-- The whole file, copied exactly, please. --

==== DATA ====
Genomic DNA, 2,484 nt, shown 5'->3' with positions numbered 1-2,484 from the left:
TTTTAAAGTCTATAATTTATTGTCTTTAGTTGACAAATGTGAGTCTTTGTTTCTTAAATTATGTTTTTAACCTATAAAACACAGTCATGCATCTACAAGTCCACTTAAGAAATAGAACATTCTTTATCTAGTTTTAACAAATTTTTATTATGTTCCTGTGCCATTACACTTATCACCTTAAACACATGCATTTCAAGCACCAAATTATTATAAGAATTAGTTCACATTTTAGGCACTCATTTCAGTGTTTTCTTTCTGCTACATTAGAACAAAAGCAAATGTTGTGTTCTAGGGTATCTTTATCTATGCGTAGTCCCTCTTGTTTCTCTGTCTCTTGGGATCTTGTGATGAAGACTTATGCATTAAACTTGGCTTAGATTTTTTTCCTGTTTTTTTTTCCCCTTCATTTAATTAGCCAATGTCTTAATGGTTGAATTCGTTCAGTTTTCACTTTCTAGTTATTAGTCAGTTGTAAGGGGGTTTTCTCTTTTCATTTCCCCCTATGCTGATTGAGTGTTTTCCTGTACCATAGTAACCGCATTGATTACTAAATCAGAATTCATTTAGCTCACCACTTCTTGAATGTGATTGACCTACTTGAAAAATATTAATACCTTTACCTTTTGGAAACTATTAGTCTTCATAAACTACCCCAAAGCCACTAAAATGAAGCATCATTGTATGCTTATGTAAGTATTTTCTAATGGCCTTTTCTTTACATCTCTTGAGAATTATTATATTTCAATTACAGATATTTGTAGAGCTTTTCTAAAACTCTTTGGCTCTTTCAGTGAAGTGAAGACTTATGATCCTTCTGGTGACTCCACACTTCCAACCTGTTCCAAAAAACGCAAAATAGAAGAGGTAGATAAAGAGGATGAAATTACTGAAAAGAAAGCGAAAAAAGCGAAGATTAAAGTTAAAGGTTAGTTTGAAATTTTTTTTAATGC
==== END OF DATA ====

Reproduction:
Genomic DNA, 2,484 nt, shown 5'->3' with positions numbered 1-2,484 from the left:
TTTTAAAGTCTATAATTTATTGTCTTTAGTTGACAAATGTGAGTCTTTGTTTCTTAAATTATGTTTTTAACCTATAAAACACAGTCATGCATCTACAAGTCCACTTAAGAAATAGAACATTCTTTATCTAGTTTTAACAAATTTTTATTATGTTCCTGTGCCATTACACTTATCACCTTAAACACATGCATTTCAAGCACCAAATTATTATAAGAATTAGTTCACATTTTAGGCACTCATTTCAGTGTTTTCTTTCTGCTACATTAGAACAAAAGCAAATGTTGTGTTCTAGGGTATCTTTATCTATGCGTAGTCCCTCTTGTTTCTCTGTCTCTTGGGATCTTGTGATGAAGACTTATGCATTAAACTTGGCTTAGATTTTTTTCCTGTTTTTTTTTCCCCTTCATTTAATTAGCCAATGTCTTAATGGTTGAATTCGTTCAGTTTTCACTTTCTAGTTATTAGTCAGTTGTAAGGGGGTTTTCTCTTTTCATTTCCCCCTATGCTGATTGAGTGTTTTCCTGTACCATAGTAACCGCATTGATTACTAAATCAGAATTCATTTAGCTCACCACTTCTTGAATGTGATTGACCTACTTGAAAAATATTAATACCTTTACCTTTTGGAAACTATTAGTCTTCATAAACTACCCCAAAGCCACTAAAATGAAGCATCATTGTATGCTTATGTAAGTATTTTCTAATGGCCTTTTCTTTACATCTCTTGAGAATTATTATATTTCAATTACAGATATTTGTAGAGCTTTTCTAAAACTCTTTGGCTCTTTCAGTGAAGTGAAGACTTATGATCCTTCTGGTGACTCCACACTTCCAACCTGTTCCAAAAAACGCAAAATAGAAGAGGTAGATAAAGAGGATGAAATTACTGAAAAGAAAGCGAAAAAAGCGAAGATTAAAGTTAAAGGTTAGTTTGAAATTTTTTTTAATGC